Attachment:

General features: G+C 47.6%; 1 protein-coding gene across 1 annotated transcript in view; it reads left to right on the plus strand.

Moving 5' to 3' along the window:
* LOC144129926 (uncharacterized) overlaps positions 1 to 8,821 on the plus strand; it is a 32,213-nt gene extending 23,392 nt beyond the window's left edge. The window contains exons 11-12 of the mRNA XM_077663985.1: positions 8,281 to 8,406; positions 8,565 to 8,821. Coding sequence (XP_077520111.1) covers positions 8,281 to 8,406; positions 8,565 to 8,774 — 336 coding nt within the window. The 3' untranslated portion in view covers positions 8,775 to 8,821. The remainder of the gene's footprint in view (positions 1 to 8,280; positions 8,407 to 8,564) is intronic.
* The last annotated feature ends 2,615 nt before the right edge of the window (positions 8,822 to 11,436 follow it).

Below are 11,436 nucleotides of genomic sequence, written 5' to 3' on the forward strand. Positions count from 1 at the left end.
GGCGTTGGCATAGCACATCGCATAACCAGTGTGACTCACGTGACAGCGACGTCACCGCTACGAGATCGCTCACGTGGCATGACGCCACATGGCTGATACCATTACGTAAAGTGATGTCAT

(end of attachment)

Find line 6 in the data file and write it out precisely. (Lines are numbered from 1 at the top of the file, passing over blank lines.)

GGCGTTGGCATAGCACATCGCATAACCAGTGTGACTCACGTGACAGCGACGTCACCGCTACGAGATCGCTCACGTGGCATGACGCCACATGGCTGATACCATTACGTAAAGTGATGTCAT